Is it Finally Arkansas’ Year?
By Jeremy Hillman
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While the Arkansas defense has a few holes in depth, the unit is improving as a whole.
Going into the 2012 SEC football season, there are mixed opinions among prognosticators on whether or not Arkansas can win the SEC West and have a shot at their first SEC Championship.
As far as my opinion, there are plenty of reasons I do not believe Arkansas will ascend to the top of the SEC this season.
You could point to the turmoil of losing head coach Bobby Petrino to an off-season scandal. His play calling and motivating style will be missed.
The lack of SEC experience and the general talent of new coach John L. Smith could also be questioned. There is a reason he doesn’t coach at Louisville or Michigan State anymore, and why he was set to be the coach at Weber State this season before taking over for the Razorbacks.
You could then point to off the field issues players have had this off-season. A total of six Arkansas players have been arrested since March. Three in an arrest in March and three in May for theft, drug paraphernalia, breaking and entering and burglary charges.
The passing game took a big hit in these arrests, as the arrested players included three wide receivers, including talented wide out Marquel Wade and tight end Andrew Peterson. The Razorbacks are already thin with pass catchers and this certainly doesn’t help.
A head coach removed for a scandal, a lackluster coach replacement, and a slew of player arrests are enough distraction to derail the focus of any team. Not to mention the coaching and player talent that was lost from last season’s talented squad.
However, the remaining players, especially on offense, may just be good enough to keep Arkansas in the mix.
Star quarterback Tyler Wilson is good enough to potentially be the very first pick of the 2013 NFL Draft. He can make all the throws and has a big arm. Although his receiving corps lost tons of talent from a year ago, he can get the ball to dynamic wide out Cobi Hamilton early and often.
The Razorbacks also return elite running back Knile Davis, who was out last season due to injury. Davis is fast and strong, and actually led the SEC in rushing in 2010. Look for him to have a big year carrying the ball, if he can stay healthy.
While the Arkansas defense has a few holes in depth, the unit is improving as a whole, especially compared to the very porous defenses Arkansas fielded just two and three seasons ago.
Even with some improvement, last year’s Razorback defense still had its issues, shown in poor showings where they gave up 457 yards to Troy and 462 against Vanderbilt. New defensive coordinator Paul Haynes, previously at Ohio State, will have to find a way to tighten this unit up even more.
Leading the defense will be big and athletic linebacker Alonzo Highsmith. He swarms to the ball and will make plenty of big plays this season.
Knowing all of this, you almost want to believe that the Razorbacks could stay close in the race for the SEC West title this upcoming season.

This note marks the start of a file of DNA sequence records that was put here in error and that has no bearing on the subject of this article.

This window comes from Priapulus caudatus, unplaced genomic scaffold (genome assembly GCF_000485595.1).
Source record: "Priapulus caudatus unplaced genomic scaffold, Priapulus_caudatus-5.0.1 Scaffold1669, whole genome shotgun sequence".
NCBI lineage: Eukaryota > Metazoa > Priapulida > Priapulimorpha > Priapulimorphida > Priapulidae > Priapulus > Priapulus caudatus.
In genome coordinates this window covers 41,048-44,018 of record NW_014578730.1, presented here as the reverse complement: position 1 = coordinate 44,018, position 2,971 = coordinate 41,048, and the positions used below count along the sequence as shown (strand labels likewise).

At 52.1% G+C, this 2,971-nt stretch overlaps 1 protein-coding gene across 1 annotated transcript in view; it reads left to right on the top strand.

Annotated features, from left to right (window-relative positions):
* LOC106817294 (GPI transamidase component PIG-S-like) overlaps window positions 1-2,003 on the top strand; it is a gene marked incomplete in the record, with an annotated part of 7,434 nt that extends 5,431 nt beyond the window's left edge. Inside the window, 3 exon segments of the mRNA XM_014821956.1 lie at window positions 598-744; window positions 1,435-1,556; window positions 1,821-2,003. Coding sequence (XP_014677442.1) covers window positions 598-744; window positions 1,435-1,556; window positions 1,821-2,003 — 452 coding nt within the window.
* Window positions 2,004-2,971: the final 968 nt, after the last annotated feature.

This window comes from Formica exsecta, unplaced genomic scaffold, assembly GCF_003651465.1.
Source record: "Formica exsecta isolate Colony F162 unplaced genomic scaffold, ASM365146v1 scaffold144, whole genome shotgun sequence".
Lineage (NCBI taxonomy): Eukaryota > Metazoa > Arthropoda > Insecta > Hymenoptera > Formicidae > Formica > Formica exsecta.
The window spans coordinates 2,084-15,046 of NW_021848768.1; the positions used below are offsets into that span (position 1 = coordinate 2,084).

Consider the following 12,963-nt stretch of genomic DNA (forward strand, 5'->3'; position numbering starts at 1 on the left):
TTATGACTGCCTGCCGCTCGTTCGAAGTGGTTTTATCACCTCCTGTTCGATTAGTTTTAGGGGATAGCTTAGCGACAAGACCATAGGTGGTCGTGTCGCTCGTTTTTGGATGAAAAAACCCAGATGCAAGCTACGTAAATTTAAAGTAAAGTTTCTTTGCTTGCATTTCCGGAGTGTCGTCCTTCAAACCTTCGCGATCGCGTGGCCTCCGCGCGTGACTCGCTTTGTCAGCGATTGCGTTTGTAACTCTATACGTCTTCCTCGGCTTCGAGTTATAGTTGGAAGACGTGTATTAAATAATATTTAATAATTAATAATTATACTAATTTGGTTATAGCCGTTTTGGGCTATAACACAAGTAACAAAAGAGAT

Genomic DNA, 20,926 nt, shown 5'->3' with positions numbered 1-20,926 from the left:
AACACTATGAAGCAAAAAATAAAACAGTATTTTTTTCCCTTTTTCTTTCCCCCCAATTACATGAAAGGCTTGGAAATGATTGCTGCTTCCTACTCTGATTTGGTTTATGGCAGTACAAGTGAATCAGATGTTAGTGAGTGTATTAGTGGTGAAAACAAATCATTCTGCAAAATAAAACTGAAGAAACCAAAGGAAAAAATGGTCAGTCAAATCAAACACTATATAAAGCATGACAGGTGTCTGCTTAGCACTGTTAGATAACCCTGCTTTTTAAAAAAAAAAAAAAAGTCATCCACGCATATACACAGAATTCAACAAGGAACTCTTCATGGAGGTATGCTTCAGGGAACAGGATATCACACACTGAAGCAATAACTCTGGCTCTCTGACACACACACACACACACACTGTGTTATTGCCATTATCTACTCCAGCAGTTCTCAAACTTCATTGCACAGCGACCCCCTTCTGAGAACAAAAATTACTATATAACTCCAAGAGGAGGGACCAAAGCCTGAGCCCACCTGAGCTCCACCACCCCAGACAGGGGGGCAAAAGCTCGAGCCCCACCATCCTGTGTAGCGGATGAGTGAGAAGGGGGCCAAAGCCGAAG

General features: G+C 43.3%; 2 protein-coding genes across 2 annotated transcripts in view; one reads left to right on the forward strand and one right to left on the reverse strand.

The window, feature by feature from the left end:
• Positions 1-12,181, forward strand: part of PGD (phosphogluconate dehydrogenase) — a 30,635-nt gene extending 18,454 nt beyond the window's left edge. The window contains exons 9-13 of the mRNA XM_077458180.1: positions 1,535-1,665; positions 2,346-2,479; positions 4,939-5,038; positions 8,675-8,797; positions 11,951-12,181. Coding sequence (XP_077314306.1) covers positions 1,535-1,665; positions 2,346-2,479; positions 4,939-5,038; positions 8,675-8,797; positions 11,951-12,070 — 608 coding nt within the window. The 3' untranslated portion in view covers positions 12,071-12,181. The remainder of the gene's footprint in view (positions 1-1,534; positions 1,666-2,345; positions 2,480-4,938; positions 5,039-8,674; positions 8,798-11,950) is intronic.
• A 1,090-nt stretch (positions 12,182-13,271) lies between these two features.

However, one major obstacle still stands in their way: the Alabama Crimson Tide.
Before they get to road games at Auburn, Texas A&M and South Carolina, and before a tough game against conference favorite LSU in the last week of the regular season, Arkansas will come face to face with its biggest recent nemesis. Nick Saban and Alabama will visit Razorback Stadium for a game in week three.
Arkansas hasn’t beaten Alabama since 2007, and that was by just three points in a game where Alabama missed a key field goal.
Sure, Alabama will be on the road in this year’s game, and absolutely, the Tide lost plenty of star players from last year’s dominant defense. This should be the Hogs chance to beat the Tide, right?
Anything is possible. However, if you take a close look at this series, you will find a troubling trend for Arkansas. The past four seasons, Alabama has soundly beaten the Razorbacks.
As a matter of fact, over the past four seasons, Alabama has outscored Arkansas an eye popping 146 to 55. That is an average per-game score of 36 to 13.
In those games, Alabama has averaged 411 yards of offense against the Razorbacks. In comparison, Arkansas has only been able to average 298 yards of offense per game against the Tide. That is a sizeable gap of 113 yards per game in favor of Alabama.
So I ask you, even with the slight rebuilding at Alabama and all the optimism at Arkansas, does it really make up for a 23 point per game difference and over 100 yards per game difference?
I just don’t see it. I do not see John L. Smith outcoaching Nick Saban and bucking the significant lopsided trends in this series over the past five years.
Early in the season, in week three, Alabama will derail Arkansas’ dreams, again. From there I see Arkansas winning nine games, but falling short of their goal to win an SEC Championship. John L. Smith will not return.